So close yet so unequal: Reconsidering spatial inequality in U.S. cities
Francesco Andreoli () and
Eugenio Peluso ()
No 21/2016, Working Papers from University of Verona, Department of Economics
We present a new methodological framework to capture the implications of spatial proximity on income inequality. We propose to measure inequality within and between individual neighborhoods through Gini-type spatial inequality indices. We investigate the statistical properties of these indices and we establish connections with geostatistics. We demonstrate that the basic income-flat tax scheme is the unique redistributive scheme capable of reducing income inequality without increasing spatial inequality, regardless of the spatial distribution of incomes. We use a rich income database taken from the census to establish new stylized facts about spatial inequality in major U.S. cities during the last 35 years. We also show that the geography of income inequality can be related to the impact of neighborhoods on income and health prospects of Americans.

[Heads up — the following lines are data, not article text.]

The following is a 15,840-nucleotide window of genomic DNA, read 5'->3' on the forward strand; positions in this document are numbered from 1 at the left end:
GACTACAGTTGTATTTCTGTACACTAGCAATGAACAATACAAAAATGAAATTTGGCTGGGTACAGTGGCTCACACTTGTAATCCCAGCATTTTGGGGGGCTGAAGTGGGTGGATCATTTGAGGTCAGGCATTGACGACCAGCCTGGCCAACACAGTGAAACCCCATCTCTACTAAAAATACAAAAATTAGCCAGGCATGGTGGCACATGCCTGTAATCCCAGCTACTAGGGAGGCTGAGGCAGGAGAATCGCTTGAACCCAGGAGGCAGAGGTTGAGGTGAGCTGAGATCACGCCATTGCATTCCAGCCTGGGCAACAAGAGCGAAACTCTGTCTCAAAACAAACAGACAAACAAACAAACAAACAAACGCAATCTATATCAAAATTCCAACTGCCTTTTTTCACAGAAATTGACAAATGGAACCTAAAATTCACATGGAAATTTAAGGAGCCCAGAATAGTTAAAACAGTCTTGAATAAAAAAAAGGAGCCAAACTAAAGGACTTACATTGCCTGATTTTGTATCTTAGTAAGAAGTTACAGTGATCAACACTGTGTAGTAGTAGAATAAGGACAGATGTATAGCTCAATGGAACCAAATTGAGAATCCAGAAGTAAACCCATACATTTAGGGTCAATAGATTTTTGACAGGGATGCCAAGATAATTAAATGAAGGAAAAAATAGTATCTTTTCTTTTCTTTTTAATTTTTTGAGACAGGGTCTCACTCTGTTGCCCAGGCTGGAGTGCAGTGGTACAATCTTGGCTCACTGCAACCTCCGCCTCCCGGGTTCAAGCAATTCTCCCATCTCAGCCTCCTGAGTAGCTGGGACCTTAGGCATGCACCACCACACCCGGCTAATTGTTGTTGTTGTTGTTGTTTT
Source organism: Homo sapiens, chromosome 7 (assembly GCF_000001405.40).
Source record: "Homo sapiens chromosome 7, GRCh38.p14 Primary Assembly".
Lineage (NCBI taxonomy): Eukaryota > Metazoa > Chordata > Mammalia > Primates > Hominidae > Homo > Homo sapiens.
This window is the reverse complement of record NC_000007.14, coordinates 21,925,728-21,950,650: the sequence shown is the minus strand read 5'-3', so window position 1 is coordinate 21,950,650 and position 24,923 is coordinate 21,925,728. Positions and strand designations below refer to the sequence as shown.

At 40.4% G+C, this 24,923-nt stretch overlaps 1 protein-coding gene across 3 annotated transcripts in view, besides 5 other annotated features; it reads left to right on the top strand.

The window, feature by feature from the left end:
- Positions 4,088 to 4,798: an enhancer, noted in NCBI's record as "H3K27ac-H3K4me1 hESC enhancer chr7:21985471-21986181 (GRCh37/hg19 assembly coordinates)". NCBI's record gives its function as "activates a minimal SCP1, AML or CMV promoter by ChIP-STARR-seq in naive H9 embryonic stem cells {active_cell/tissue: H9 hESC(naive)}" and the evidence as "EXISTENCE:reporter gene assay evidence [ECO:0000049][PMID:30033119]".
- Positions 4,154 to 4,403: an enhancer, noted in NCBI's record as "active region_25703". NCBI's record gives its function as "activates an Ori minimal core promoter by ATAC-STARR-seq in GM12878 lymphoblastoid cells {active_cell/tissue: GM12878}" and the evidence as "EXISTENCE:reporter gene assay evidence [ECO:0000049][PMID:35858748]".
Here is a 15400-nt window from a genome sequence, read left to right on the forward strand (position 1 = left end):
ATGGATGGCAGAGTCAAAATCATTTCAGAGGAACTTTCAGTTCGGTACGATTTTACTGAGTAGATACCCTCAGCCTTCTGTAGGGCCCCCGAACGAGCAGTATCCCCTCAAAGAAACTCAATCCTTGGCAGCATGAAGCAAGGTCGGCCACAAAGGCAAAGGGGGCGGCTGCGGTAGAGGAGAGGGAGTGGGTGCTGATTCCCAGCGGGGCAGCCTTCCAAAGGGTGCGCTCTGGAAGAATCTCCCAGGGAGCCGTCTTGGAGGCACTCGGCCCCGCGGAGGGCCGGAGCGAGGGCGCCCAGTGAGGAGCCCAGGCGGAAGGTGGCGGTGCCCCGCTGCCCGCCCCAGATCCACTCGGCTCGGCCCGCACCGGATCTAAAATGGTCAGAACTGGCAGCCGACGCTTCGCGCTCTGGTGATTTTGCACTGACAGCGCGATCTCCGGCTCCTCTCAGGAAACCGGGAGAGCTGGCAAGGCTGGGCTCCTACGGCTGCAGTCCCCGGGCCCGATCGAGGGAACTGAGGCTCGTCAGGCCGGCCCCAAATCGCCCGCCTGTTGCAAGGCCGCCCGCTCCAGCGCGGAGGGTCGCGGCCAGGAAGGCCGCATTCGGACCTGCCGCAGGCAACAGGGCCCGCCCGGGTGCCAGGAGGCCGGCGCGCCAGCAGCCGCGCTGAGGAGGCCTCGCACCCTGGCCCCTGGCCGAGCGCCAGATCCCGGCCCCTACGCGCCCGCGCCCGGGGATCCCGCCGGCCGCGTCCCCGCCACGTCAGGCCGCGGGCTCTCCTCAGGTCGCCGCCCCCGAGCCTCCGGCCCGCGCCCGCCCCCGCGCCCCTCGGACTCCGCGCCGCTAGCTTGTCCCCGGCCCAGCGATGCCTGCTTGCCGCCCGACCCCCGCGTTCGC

Keywords: Gini; individual neighborhood; between inequality; variogram; geostatistics; flat tax; census; ACS; urban; U.S.; causal neighborhood effects; life expectancy (search for similar items in EconPapers)
JEL-codes: C34 D31 H24 P25 (search for similar items in EconPapers)
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Working Paper: So close yet so unequal: Reconsidering spatial inequality in U.S. cities (2017)
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